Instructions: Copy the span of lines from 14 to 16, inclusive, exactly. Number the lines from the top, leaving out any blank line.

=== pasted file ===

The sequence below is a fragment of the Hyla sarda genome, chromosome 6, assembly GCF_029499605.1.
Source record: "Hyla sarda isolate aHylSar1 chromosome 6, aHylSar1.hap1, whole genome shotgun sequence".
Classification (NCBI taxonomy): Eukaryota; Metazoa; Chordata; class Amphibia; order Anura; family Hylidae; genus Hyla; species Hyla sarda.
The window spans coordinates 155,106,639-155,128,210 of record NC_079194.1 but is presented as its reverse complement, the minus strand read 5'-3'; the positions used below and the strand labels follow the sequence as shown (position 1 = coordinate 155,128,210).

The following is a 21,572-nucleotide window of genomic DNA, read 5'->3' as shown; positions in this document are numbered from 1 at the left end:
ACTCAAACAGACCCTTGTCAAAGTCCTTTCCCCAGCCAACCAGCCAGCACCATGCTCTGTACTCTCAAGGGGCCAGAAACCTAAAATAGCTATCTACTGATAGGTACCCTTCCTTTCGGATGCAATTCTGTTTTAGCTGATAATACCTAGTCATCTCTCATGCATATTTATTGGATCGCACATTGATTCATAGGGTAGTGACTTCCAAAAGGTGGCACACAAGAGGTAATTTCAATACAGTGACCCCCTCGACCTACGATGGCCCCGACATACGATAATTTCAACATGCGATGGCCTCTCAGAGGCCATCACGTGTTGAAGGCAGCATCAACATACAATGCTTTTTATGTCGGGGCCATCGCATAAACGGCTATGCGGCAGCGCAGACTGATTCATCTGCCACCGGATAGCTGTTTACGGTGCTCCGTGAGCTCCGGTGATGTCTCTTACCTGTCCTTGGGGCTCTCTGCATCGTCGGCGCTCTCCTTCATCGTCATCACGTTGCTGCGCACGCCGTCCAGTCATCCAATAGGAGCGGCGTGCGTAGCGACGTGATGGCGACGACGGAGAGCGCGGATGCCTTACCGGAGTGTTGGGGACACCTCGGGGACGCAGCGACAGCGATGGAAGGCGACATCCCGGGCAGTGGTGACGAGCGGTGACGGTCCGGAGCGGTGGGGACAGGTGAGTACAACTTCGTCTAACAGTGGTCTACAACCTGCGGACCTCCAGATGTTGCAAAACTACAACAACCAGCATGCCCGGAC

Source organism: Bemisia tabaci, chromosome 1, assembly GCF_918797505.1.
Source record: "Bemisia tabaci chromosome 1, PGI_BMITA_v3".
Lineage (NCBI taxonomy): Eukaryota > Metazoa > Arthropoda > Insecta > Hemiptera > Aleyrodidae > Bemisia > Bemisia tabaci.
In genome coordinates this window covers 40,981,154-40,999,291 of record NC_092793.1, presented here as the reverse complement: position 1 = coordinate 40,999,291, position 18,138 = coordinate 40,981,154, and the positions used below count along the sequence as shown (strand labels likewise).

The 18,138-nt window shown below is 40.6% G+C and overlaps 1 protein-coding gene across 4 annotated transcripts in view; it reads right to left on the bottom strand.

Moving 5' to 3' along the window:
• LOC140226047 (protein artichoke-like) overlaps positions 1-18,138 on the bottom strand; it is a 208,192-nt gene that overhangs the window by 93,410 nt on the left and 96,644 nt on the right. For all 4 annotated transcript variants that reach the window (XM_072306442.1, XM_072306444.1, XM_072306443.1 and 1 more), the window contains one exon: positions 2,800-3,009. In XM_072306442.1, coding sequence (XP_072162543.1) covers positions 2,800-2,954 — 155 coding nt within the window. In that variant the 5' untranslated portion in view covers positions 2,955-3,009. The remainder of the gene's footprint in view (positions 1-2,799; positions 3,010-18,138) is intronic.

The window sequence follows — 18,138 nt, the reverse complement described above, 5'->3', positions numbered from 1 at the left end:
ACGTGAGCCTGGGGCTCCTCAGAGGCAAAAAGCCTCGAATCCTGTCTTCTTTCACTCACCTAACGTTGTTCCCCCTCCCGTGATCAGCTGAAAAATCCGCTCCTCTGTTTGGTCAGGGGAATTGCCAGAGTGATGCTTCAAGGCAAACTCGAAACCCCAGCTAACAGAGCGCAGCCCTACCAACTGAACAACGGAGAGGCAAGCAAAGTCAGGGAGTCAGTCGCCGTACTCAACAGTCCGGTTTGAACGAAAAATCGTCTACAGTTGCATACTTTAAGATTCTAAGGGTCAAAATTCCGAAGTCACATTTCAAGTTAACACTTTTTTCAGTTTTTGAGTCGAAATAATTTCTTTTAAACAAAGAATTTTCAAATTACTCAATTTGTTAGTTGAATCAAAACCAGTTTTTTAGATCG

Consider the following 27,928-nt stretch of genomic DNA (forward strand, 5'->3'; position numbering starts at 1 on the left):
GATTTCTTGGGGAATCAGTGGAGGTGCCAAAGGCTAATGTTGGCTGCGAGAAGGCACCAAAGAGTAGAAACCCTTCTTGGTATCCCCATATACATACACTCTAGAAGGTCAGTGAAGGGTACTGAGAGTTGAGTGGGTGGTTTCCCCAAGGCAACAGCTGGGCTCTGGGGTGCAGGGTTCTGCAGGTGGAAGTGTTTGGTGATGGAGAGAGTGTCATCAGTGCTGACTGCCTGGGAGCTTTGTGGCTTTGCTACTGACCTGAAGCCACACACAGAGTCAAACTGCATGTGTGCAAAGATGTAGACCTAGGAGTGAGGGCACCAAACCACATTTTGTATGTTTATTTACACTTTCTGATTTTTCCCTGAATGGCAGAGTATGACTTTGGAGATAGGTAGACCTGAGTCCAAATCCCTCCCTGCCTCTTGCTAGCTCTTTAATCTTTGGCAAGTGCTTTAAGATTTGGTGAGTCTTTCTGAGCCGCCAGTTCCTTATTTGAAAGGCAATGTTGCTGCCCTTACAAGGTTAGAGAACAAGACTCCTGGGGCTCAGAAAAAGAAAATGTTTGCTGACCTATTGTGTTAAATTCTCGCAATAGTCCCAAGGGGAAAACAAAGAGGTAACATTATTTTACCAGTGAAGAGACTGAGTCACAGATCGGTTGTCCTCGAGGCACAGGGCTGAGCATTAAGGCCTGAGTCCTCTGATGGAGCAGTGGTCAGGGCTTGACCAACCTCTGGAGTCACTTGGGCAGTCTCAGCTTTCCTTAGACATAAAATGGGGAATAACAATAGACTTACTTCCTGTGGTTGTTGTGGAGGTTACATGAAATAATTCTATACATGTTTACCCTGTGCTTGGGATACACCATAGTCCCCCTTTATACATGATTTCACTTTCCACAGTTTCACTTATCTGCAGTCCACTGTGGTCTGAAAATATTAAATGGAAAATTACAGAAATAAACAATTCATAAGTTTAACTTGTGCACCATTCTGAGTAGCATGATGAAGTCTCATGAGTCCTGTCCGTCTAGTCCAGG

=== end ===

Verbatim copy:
The window sequence follows — 18,138 nt, the reverse complement described above, 5'->3', positions numbered from 1 at the left end:
ACGTGAGCCTGGGGCTCCTCAGAGGCAAAAAGCCTCGAATCCTGTCTTCTTTCACTCACCTAACGTTGTTCCCCCTCCCGTGATCAGCTGAAAAATCCGCTCCTCTGTTTGGTCAGGGGAATTGCCAGAGTGATGCTTCAAGGCAAACTCGAAACCCCAGCTAACAGAGCGCAGCCCTACCAACTGAACAACGGAGAGGCAAGCAAAGTCAGGGAGTCAGTCGCCGTACTCAACAGTCCGGTTTGAACGAAAAATCGTCTACAGTTGCATACTTTAAGATTCTAAGGGTCAAAATTCCGAAGTCACATTTCAAGTTAACACTTTTTTCAGTTTTTGAGTCGAAATAATTTCTTTTAAACAAAGAATTTTCAAATTACTCAATTTGTTAGTTGAATCAAAACCAGTTTTTTAGATCG

Consider the following 27,928-nt stretch of genomic DNA (forward strand, 5'->3'; position numbering starts at 1 on the left):